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Friday, Oct. 1, 2010
TOKYO FOOD FILE
A showcase for tempura artistry
It would be absolutely inaccurate to call Tetsuya Saotome a maverick. But within the traditional, buttoned-down world of tempura chefs, he certainly stands out as an individualist.
Over the course of 30 years at Mikawa, his cozy little restaurant in Kayabacho, he carved out a citywide reputation for quality and outstanding value. While other places added frills and frivolous ingredients — ice-cream tempura was a favorite party trick at many — Saotome was happy to hew to the centuries-old traditional values.
Even as his reputation spread among local cognoscenti, he resolutely kept Mikawa's simple, hands-on, homespun ambience (see side box). Seven years ago, he did seize the chance to expand, opening a sleeker (though little larger) branch in Roppongi Hills. However, he sent his chief lieutenant to run it, rather than sever his own connection with his shitamachi (low city) base.
And when the time came for him to hand over the reins and retire from his wok there, he didn't just fade into the night. Quite the opposite, in fact: He set up a plush new restaurant in his own four-story building on the far side of the Sumida River, not far from Monzen-Nakacho. Called Zezankyo, it opened in April of last year and it is, like its master, one of a kind.
The layout of the main dining room, with its spacious nine-seat L-shaped counter, may be conventional, but the decor certainly isn't. Saotome called in a score of local designers and artisans to decorate the space — and the results are, to put it politely, idiosyncratic.
Just about every surface has been lacquered, from the spacious timber counter to the smallest storage closet in the open kitchen. The walls are an attractive jade green that doesn't quite match the Art Nouveau stained-glass window placed along one side. On the ceiling, kimono fabric stencils have been pasted over glinting gold leaf. And hanging from the ceiling is a huge copper extractor hood in the shape of Saotome's favorite Borsalino hat.
There was plenty to occupy our gaze as we settled in. But soon enough our focus was solely on the food placed in front of us. Saotome still prepares some of the finest tempura in the city — even better than we remember from past visits to Mikawa and already deemed worthy of a Michelin star.
The presentation, too, is considerably more sophisticated. Our lunch course started with a tray of appetizers, simple but exquisite, to accompany our first beer and prime our appetites for the arrival of the tempura.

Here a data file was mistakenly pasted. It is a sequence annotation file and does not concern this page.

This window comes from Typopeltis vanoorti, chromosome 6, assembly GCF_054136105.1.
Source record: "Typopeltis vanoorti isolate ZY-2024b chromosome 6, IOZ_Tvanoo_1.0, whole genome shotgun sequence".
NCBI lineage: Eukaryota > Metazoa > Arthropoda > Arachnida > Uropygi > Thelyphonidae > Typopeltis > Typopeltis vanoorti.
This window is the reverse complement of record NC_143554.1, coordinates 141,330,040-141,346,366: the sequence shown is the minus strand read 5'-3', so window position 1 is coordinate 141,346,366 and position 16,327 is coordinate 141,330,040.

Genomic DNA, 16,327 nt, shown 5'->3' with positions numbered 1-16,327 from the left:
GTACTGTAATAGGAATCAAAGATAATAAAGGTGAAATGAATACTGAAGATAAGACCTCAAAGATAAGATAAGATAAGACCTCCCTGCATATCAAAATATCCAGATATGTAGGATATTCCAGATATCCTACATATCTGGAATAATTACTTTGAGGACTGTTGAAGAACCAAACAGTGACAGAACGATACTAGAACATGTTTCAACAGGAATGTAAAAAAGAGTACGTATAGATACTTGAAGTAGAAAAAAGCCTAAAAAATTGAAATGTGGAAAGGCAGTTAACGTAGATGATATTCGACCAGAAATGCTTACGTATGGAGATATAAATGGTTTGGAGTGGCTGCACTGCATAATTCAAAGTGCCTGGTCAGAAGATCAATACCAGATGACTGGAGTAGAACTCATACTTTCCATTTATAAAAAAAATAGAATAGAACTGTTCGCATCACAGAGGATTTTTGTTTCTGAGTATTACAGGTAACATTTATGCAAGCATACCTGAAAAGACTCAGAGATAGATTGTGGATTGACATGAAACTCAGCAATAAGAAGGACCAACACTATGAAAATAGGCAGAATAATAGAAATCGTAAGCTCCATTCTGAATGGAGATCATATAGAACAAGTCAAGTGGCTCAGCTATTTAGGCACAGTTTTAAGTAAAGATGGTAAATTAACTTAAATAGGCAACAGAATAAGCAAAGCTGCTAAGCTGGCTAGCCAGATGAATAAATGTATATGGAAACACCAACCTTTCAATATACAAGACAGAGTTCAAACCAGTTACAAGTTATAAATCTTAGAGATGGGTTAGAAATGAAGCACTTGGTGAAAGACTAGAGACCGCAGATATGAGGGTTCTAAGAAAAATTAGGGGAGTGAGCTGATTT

He follows the tried and true repertoire of ingredients. To start, a couple of kuruma-ebi prawns, the meat plump and sweet, followed by their heads lightly battered and deep-fried crunchy, needing only the barest sprinkle of salt. Then kisu (whiting) with its tender white meat fanned out, a single megochi (flathead) and a chunky finger-sized cut of wonderfully tender squid.
Saotome was a "locavore" long before the word was ever coined. His guiding principle has always been to serve Edomae tempura — using the kinds of seafood and vegetables that were available in the shogun's capital a century and a half ago. Everything he puts in front of you is from a species that could have been (and in many cases still are) hauled out of Tokyo Bay.
One of the highlights of the meal is his trademark anago (conger eel). It is crisp and golden on the outside, sublimely rich, soft and succulent beneath the thin layer of batter — as close as you will ever need to get to tempura heaven.
The taste of deep-frying oil is barely discernible. But even so, halfway through — between the squid and the megochi — a couple of kuchi-naoshi palate cleansers are served. The first is a stick of young green ginger, deep-fried in an almost transparent layer of tempura batter. The second is a suimono clear soup of fragrant dashi, containing a single ebi-shinjo (shrimp dumpling).
They do the trick perfectly, restoring the appetite for the final rounds of tempura. These include a selection of vegetables and mushrooms. Matsutake is among them, but inevitably you pay an extra supplement for the pleasure of its pricey, woodsy aroma.
Our meal closed in the traditional way: with a patty of deep-fried kaibashira (clam holdfasts) served with rice and a warming soup of dark, savory hatcho miso, followed by tea and a light dessert of syrup-soaked hana-mame beans.
If he is not too busy, Saotome may demonstrate his calligraphy skills with an illustration for you. He may also show you around upstairs. The second floor has tatami rooms with horigotatsu seating for private parties. Above that is a tea room, decorated as lavishly and unconventionally as downstairs, which you reach through a small gallery of ancient bronzes and other artifacts (Saotome is also a history buff).
If ostentation of this kind is not your cup of tea, then you'd do better to steer your feet to one of the other branches of Mikawa. And there is no cut-rate admission to this remarkable display: The lunch course starts at ¥10,500 and dinner is a minimum of ¥15,750 a head. But for sheer in-your-face originality — and tempura of the highest order — Zezankyo is certainly worth that outlay.